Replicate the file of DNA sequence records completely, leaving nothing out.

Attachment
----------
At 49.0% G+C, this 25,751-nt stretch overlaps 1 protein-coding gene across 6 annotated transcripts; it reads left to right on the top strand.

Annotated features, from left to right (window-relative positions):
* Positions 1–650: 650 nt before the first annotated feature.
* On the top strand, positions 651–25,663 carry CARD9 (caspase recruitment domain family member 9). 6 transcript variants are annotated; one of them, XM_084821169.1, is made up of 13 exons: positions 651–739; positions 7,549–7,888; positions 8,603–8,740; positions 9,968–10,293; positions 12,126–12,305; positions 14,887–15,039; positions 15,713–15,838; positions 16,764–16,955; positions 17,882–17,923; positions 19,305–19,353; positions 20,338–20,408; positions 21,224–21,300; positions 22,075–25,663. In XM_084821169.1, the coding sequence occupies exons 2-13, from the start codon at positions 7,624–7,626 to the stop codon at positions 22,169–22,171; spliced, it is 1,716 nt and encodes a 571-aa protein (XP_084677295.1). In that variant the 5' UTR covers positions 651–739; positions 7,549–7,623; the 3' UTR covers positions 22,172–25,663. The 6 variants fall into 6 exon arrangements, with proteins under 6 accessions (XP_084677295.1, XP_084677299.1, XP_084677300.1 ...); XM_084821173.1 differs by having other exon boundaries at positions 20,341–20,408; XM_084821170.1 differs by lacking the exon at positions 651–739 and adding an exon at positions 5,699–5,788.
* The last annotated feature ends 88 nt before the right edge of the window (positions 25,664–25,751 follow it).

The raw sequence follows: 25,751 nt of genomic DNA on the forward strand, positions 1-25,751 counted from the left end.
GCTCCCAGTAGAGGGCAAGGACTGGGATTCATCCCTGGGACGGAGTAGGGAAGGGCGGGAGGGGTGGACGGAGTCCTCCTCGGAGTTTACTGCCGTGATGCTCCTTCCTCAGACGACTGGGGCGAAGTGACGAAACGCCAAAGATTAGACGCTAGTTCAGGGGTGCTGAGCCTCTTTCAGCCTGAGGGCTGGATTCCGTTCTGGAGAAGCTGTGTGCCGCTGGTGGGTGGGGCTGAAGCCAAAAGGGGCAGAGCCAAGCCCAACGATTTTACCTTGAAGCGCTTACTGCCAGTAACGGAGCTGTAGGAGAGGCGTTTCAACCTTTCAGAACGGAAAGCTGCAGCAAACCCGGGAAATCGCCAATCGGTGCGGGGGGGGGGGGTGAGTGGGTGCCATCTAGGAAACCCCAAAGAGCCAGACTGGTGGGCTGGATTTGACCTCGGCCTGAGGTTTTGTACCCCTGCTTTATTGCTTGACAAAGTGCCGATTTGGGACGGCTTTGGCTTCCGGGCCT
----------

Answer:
At 49.0% G+C, this 25,751-nt stretch overlaps 1 protein-coding gene across 6 annotated transcripts; it reads left to right on the top strand.

Annotated features, from left to right (window-relative positions):
* Positions 1–650: 650 nt before the first annotated feature.
* On the top strand, positions 651–25,663 carry CARD9 (caspase recruitment domain family member 9). 6 transcript variants are annotated; one of them, XM_084821169.1, is made up of 13 exons: positions 651–739; positions 7,549–7,888; positions 8,603–8,740; positions 9,968–10,293; positions 12,126–12,305; positions 14,887–15,039; positions 15,713–15,838; positions 16,764–16,955; positions 17,882–17,923; positions 19,305–19,353; positions 20,338–20,408; positions 21,224–21,300; positions 22,075–25,663. In XM_084821169.1, the coding sequence occupies exons 2-13, from the start codon at positions 7,624–7,626 to the stop codon at positions 22,169–22,171; spliced, it is 1,716 nt and encodes a 571-aa protein (XP_084677295.1). In that variant the 5' UTR covers positions 651–739; positions 7,549–7,623; the 3' UTR covers positions 22,172–25,663. The 6 variants fall into 6 exon arrangements, with proteins under 6 accessions (XP_084677295.1, XP_084677299.1, XP_084677300.1 ...); XM_084821173.1 differs by having other exon boundaries at positions 20,341–20,408; XM_084821170.1 differs by lacking the exon at positions 651–739 and adding an exon at positions 5,699–5,788.
* The last annotated feature ends 88 nt before the right edge of the window (positions 25,664–25,751 follow it).

The raw sequence follows: 25,751 nt of genomic DNA on the forward strand, positions 1-25,751 counted from the left end.
GCTCCCAGTAGAGGGCAAGGACTGGGATTCATCCCTGGGACGGAGTAGGGAAGGGCGGGAGGGGTGGACGGAGTCCTCCTCGGAGTTTACTGCCGTGATGCTCCTTCCTCAGACGACTGGGGCGAAGTGACGAAACGCCAAAGATTAGACGCTAGTTCAGGGGTGCTGAGCCTCTTTCAGCCTGAGGGCTGGATTCCGTTCTGGAGAAGCTGTGTGCCGCTGGTGGGTGGGGCTGAAGCCAAAAGGGGCAGAGCCAAGCCCAACGATTTTACCTTGAAGCGCTTACTGCCAGTAACGGAGCTGTAGGAGAGGCGTTTCAACCTTTCAGAACGGAAAGCTGCAGCAAACCCGGGAAATCGCCAATCGGTGCGGGGGGGGGGGGTGAGTGGGTGCCATCTAGGAAACCCCAAAGAGCCAGACTGGTGGGCTGGATTTGACCTCGGCCTGAGGTTTTGTACCCCTGCTTTATTGCTTGACAAAGTGCCGATTTGGGACGGCTTTGGCTTCCGGGCCT